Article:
Survival in frontotemporal lobar degeneration and related disorders: Latent class predictors and brain functional correlates

B. Borroni, M. Grassi, C. Agosti, E. Premi, A. Alberici, B. Paghera, S. Lucchini, M. Di Luca, D. Perani, A. Padovani

Research output: Contribution to journalArticlepeer-review

Abstract

Background: Establishing survival rate in frontotemporal lobar degeneration (FTLD) is a clinical challenge for defining disease outcomes and monitoring therapeutic interventions. Using the latent profile analysis (LPA) approach, we have previously suggested that FTLD patients can be grouped into specific phenotypes - "pseudomanic behavior" (LC1), "cognitive" (LC2), and "pseudodepressed behavior" (LC3) - on the basis of neuropsychological, functional, and behavioral data. Objective: The aim of this study was to evaluate the rate of survival in FTLD, to identify predictors of survival, and to determine the likely usefulness of LPA in defining prognosis. Methods: A total of 252 FTLD patients entered the study. A clinical evaluation and standardized assessment were carried out, as well as a brain imaging study. LPA on neuropsychological, functional, and behavioral data was performed. Each patient was followed up over a 5-year period, and institutionalization or death was considered. Results: The survival rate was associated neither with demographic characteristics, co-morbidities, family history for dementia, nor clinical diagnosis. The presence of the three LC phenotypes was confirmed by LPA. A different survival rate was predicted by LCs, the worse prognosis being found in LC1 (hazard ratio [HR] = 15.7, 95% confidence interval [CI] = 7.2-34.9, p <0.001, reference LC3). LC2 had a worse prognosis compared to LC3 (HR = 2.07, 95% CI = 0.98-4.37, p = 0.06). Greater hypoperfusion in the orbitomesial frontal cortex was specifically associated with LC1 compared with the other LCs. Conclusions: A data-driven approach regarding neuropsychological and behavioral assessment might be useful in clinical practice for defining a FTLD prognosis and hopefully will lead to the possibility of identifying patient groups for the evaluation of treatment response in future trials.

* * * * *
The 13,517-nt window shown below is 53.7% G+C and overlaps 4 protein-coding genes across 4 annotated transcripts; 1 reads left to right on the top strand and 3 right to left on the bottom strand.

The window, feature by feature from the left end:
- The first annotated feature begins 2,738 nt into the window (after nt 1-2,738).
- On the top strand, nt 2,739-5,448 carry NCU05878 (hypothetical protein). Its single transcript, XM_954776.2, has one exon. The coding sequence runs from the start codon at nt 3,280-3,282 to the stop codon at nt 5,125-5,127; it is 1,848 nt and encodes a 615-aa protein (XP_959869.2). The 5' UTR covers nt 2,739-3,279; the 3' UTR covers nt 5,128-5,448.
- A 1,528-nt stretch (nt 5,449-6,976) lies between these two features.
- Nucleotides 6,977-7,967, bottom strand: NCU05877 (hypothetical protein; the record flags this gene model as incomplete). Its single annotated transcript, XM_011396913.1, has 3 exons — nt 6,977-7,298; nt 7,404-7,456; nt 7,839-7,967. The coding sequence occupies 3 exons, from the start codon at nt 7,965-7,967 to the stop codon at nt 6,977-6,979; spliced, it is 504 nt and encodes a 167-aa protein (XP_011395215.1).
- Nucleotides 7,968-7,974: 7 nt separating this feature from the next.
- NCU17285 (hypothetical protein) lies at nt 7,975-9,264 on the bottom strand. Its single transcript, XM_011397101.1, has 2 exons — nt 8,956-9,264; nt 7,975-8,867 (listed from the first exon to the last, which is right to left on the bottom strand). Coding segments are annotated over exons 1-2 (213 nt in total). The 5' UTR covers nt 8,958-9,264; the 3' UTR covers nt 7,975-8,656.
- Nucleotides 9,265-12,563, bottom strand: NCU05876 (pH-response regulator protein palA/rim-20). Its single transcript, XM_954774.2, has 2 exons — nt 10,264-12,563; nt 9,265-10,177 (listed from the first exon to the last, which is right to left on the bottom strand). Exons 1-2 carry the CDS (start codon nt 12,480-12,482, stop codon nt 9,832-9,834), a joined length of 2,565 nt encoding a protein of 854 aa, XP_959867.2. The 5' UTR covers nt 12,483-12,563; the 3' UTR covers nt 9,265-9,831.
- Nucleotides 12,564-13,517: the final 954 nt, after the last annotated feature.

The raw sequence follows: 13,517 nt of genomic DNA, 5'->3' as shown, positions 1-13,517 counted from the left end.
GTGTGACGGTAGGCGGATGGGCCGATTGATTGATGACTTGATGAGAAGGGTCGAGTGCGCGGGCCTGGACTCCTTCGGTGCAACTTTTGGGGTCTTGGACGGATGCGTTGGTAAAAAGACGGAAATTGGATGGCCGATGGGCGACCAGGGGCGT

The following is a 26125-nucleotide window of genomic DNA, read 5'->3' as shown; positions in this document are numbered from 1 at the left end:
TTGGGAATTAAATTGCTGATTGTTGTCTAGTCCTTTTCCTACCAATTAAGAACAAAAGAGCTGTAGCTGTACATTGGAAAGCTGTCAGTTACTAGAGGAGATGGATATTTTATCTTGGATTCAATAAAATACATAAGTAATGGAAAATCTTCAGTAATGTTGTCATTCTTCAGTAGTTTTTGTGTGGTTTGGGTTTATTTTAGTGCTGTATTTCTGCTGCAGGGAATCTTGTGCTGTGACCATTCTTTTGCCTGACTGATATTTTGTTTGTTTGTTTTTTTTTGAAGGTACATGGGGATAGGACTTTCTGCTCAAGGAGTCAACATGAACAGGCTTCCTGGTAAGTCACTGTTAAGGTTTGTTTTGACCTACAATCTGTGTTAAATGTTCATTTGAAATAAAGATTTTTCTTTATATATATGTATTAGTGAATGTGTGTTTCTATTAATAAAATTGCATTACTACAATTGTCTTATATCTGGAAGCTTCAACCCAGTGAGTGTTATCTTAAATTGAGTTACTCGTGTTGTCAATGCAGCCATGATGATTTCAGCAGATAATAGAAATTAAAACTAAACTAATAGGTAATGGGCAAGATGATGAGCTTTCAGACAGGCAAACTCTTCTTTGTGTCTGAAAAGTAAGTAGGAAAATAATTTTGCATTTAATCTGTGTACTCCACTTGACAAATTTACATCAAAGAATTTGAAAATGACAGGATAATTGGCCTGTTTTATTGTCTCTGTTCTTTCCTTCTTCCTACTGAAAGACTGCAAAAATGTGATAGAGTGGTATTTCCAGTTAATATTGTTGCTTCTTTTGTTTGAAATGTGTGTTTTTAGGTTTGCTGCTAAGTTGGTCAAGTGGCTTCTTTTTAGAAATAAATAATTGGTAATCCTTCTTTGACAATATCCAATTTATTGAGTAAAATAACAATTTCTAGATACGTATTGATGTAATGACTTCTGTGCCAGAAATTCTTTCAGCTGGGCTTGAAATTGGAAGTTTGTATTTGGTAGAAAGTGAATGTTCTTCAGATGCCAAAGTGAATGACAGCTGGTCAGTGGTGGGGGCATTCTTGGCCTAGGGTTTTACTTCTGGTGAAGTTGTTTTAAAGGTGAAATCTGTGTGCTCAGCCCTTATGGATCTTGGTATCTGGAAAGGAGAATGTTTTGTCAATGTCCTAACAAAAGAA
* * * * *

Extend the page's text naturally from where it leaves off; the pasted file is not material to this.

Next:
Original languageEnglish
Pages (from-to)33-43
Number of pages11
JournalRejuvenation Research
Volume12
Issue number1
DOIs
Publication statusPublished - Feb 1 2009

ASJC Scopus subject areas

  • Ageing
  • Geriatrics and Gerontology

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